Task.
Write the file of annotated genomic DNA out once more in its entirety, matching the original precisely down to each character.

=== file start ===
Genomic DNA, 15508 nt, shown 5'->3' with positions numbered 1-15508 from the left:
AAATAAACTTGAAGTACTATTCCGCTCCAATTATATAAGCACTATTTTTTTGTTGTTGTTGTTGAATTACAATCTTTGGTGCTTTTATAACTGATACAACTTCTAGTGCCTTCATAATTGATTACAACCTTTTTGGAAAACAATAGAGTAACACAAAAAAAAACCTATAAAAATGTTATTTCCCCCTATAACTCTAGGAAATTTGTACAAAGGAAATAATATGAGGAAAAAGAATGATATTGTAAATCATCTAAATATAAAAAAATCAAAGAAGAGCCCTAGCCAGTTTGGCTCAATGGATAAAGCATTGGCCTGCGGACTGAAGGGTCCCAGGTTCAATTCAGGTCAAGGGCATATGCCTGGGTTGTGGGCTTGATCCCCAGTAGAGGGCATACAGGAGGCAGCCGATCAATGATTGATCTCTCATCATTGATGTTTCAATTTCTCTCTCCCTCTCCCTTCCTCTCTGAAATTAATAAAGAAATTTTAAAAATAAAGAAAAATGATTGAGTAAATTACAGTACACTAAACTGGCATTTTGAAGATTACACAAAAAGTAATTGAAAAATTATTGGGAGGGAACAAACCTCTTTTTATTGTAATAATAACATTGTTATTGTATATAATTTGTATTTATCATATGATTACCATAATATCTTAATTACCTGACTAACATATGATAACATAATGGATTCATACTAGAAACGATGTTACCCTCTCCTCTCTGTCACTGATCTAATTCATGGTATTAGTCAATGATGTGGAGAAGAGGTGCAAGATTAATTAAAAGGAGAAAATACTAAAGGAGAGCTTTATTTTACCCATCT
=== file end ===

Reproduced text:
Genomic DNA, 15508 nt, shown 5'->3' with positions numbered 1-15508 from the left:
AAATAAACTTGAAGTACTATTCCGCTCCAATTATATAAGCACTATTTTTTTGTTGTTGTTGTTGAATTACAATCTTTGGTGCTTTTATAACTGATACAACTTCTAGTGCCTTCATAATTGATTACAACCTTTTTGGAAAACAATAGAGTAACACAAAAAAAAACCTATAAAAATGTTATTTCCCCCTATAACTCTAGGAAATTTGTACAAAGGAAATAATATGAGGAAAAAGAATGATATTGTAAATCATCTAAATATAAAAAAATCAAAGAAGAGCCCTAGCCAGTTTGGCTCAATGGATAAAGCATTGGCCTGCGGACTGAAGGGTCCCAGGTTCAATTCAGGTCAAGGGCATATGCCTGGGTTGTGGGCTTGATCCCCAGTAGAGGGCATACAGGAGGCAGCCGATCAATGATTGATCTCTCATCATTGATGTTTCAATTTCTCTCTCCCTCTCCCTTCCTCTCTGAAATTAATAAAGAAATTTTAAAAATAAAGAAAAATGATTGAGTAAATTACAGTACACTAAACTGGCATTTTGAAGATTACACAAAAAGTAATTGAAAAATTATTGGGAGGGAACAAACCTCTTTTTATTGTAATAATAACATTGTTATTGTATATAATTTGTATTTATCATATGATTACCATAATATCTTAATTACCTGACTAACATATGATAACATAATGGATTCATACTAGAAACGATGTTACCCTCTCCTCTCTGTCACTGATCTAATTCATGGTATTAGTCAATGATGTGGAGAAGAGGTGCAAGATTAATTAAAAGGAGAAAATACTAAAGGAGAGCTTTATTTTACCCATCT